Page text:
A conspiracy of bashful former comrades attempted to remove the stigma surrounding the shooting of Michael Collins

The historian Eoin Neeson, whose parents were Civil War anti-Treaty supporters, has written that the aim of the IRA men who laid the Co Cork ambush in which Michael Collins died was “to kill the enemy supreme commander or to catch, a legitimate act of war”.

After Collins was fatally shot in the Béal na Bláth ambush 100 years ago, some Republicans seemed keen to distance themselves from the assassination of the legendary leader or downplay the IRA’s role in his death.

Perhaps they were embarrassed by the shooting of the charismatic chief who had played a pivotal role in the fight for Irish independence?

While IRA prisoners in Portlaoise jail loudly applauded the news of Collins’ death, there were anti-Treaty Republicans – like flying squad leader Tom Barry – who respected Collins and regretted his death. Both he and IRA Chief of Staff Liam Lynch, who also expressed regret, accepted that it was the IRA that killed the Big Fellow.

So who fired the shot that killed Collins?

However, a conspiracy theory later developed to upset Republicans and shift the blame and stigma for Collins’ assassination onto the Free Staters.

Tom Kelleher, an IRA battalion commander, one of the IRA ambush parties, privately admitted that the IRA fired on Collins – but publicly denied the IRA’s involvement. Instead, he pointed the finger of distrust at members of Collins’ own convoy, fueling a conspiracy theory that persists to this day.

In his 1949 memoirs Guerrilla Days in IrelandTom Barry said that about 10 days after the ambush he “went to West Cork and interviewed the men who fired the shots, one of which ended Michael Collins’ life”.

But he also tried to clear the IRA of any premeditated attempt to kill Collins, stating that he wanted to “kill the duck that the IRA plotted and plotted and actually murdered Collins’ death in 1922”.

Barry claimed that a column from West Cork lay in ambush on the Bandon-Macroom road for “several days” to attack Free State troops who regularly used that route.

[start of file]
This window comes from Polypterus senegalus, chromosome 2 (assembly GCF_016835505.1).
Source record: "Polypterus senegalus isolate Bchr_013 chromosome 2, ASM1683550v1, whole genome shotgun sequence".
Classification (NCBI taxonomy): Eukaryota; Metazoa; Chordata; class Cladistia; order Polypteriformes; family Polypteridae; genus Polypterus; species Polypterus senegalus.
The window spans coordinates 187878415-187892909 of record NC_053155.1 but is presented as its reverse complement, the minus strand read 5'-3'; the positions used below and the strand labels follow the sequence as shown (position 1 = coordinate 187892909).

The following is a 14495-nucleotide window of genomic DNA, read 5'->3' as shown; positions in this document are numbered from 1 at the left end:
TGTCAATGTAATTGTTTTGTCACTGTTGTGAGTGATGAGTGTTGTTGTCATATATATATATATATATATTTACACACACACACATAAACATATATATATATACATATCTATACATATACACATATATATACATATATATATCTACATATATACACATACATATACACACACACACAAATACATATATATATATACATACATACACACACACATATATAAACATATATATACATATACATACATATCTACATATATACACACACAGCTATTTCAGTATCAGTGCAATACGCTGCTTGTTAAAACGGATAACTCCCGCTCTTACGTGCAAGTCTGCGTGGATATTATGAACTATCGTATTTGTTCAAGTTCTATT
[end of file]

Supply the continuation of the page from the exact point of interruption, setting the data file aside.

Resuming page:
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The hat Michael Collins was wearing when he was shot

On that particular day, Barry wrote, the main column was withdrawn and a small rear guard fired “fewer than a dozen” shots “from nearly 500 yards away” at a convoy, and one of those “long-range shots” killed Collins. The IRA column only heard hours later that Collins had been killed.

Barry’s account was not supported by a report prepared by former IRA officer Florence O’Donoghue in 1964 after meeting in Cork with surviving members of the IRA ambush party.

It emerged that on the morning of August 22, 1922, Collins and his convoy were seen passing through Béal na Bláth, where senior IRA officers had gathered for a brigade and general staff meeting.

An IRA sentry at Long’s Pub (now Diamond Bar) recognized Collins in the convoy, and IRA officers decided to ambush the Free State Party on their return journey.

Contrary to Barry’s account, the clear intention was to attack the convoy in which the enemy commander-in-chief was traveling. A land mine was laid to target convoy vehicles – and if Collins’ touring car had been hit by the blast, he might not have survived.

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Tom Barry tried publicly to deny IRA involvement in the shooting

Also, the rear guard fired on the convoy from only about 150 yards, not the 500 years Barry had claimed.

IRA Chief of Staff Liam Lynch said in a memo it was “regrettable” that the “national situation” made the shooting of such leaders with a brilliant record “necessary”.

He praised the nine Republicans who attended the engagement, saying “it was a great feat from a military standpoint” as they faced machine guns and larger numbers.

So who fired the shot that killed Collins?

IRA man Denis ‘Sonny’ O’Neill’s name first appeared as a suspect in a 1988 RTÉ television documentary. The shadow of Béal na Bláth.

False narratives helped perpetuate a conspiracy theory

Former IRA intelligence officer Éamonn de Barra, who was interviewed for the documentary, described how Tom Kelleher told him the group would ambush when Denis O’Neill said: “I’m going to have one last shot at this guy ‘ and pointing to the spot on the street where Michael Collins was lying.

According to this version of events, the figure was only a blur in the fading light, and Kelleher apparently made the bizarre claim that O’Neill “did not intend to harm him,” but the bullet ricocheted off the road and struck Collins in the back of the head . The IRA only learned much later that it was Collins who had been hit.